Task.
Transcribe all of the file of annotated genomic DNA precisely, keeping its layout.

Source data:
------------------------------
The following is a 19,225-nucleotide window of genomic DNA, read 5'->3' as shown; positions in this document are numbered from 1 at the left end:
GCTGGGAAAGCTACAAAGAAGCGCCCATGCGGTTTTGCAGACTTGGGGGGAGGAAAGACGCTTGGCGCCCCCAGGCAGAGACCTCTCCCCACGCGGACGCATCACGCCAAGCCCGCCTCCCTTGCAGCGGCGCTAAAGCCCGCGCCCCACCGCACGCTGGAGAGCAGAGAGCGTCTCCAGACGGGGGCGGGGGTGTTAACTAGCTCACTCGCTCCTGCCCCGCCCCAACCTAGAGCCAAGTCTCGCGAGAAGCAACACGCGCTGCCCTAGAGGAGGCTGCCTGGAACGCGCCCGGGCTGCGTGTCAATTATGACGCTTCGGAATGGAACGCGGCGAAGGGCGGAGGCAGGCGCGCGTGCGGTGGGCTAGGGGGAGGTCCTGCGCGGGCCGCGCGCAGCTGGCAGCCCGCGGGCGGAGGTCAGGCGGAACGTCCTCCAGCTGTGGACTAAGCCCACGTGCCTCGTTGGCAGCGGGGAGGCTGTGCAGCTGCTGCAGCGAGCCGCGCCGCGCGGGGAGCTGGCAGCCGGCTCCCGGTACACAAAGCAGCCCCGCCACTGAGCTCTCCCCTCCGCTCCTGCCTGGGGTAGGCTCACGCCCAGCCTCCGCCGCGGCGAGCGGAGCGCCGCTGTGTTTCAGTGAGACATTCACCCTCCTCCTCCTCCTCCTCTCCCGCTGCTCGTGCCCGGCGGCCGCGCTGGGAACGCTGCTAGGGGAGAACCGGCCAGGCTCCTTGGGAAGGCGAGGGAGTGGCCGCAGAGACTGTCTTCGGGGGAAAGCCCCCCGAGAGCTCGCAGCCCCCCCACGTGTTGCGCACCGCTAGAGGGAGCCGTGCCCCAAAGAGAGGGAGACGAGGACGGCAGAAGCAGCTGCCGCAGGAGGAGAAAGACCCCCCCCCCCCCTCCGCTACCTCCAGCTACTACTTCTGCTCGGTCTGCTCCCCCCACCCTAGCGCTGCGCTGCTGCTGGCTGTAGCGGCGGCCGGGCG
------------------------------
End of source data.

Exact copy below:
The following is a 19,225-nucleotide window of genomic DNA, read 5'->3' as shown; positions in this document are numbered from 1 at the left end:
GCTGGGAAAGCTACAAAGAAGCGCCCATGCGGTTTTGCAGACTTGGGGGGAGGAAAGACGCTTGGCGCCCCCAGGCAGAGACCTCTCCCCACGCGGACGCATCACGCCAAGCCCGCCTCCCTTGCAGCGGCGCTAAAGCCCGCGCCCCACCGCACGCTGGAGAGCAGAGAGCGTCTCCAGACGGGGGCGGGGGTGTTAACTAGCTCACTCGCTCCTGCCCCGCCCCAACCTAGAGCCAAGTCTCGCGAGAAGCAACACGCGCTGCCCTAGAGGAGGCTGCCTGGAACGCGCCCGGGCTGCGTGTCAATTATGACGCTTCGGAATGGAACGCGGCGAAGGGCGGAGGCAGGCGCGCGTGCGGTGGGCTAGGGGGAGGTCCTGCGCGGGCCGCGCGCAGCTGGCAGCCCGCGGGCGGAGGTCAGGCGGAACGTCCTCCAGCTGTGGACTAAGCCCACGTGCCTCGTTGGCAGCGGGGAGGCTGTGCAGCTGCTGCAGCGAGCCGCGCCGCGCGGGGAGCTGGCAGCCGGCTCCCGGTACACAAAGCAGCCCCGCCACTGAGCTCTCCCCTCCGCTCCTGCCTGGGGTAGGCTCACGCCCAGCCTCCGCCGCGGCGAGCGGAGCGCCGCTGTGTTTCAGTGAGACATTCACCCTCCTCCTCCTCCTCCTCTCCCGCTGCTCGTGCCCGGCGGCCGCGCTGGGAACGCTGCTAGGGGAGAACCGGCCAGGCTCCTTGGGAAGGCGAGGGAGTGGCCGCAGAGACTGTCTTCGGGGGAAAGCCCCCCGAGAGCTCGCAGCCCCCCCACGTGTTGCGCACCGCTAGAGGGAGCCGTGCCCCAAAGAGAGGGAGACGAGGACGGCAGAAGCAGCTGCCGCAGGAGGAGAAAGACCCCCCCCCCCCCTCCGCTACCTCCAGCTACTACTTCTGCTCGGTCTGCTCCCCCCACCCTAGCGCTGCGCTGCTGCTGGCTGTAGCGGCGGCCGGGCG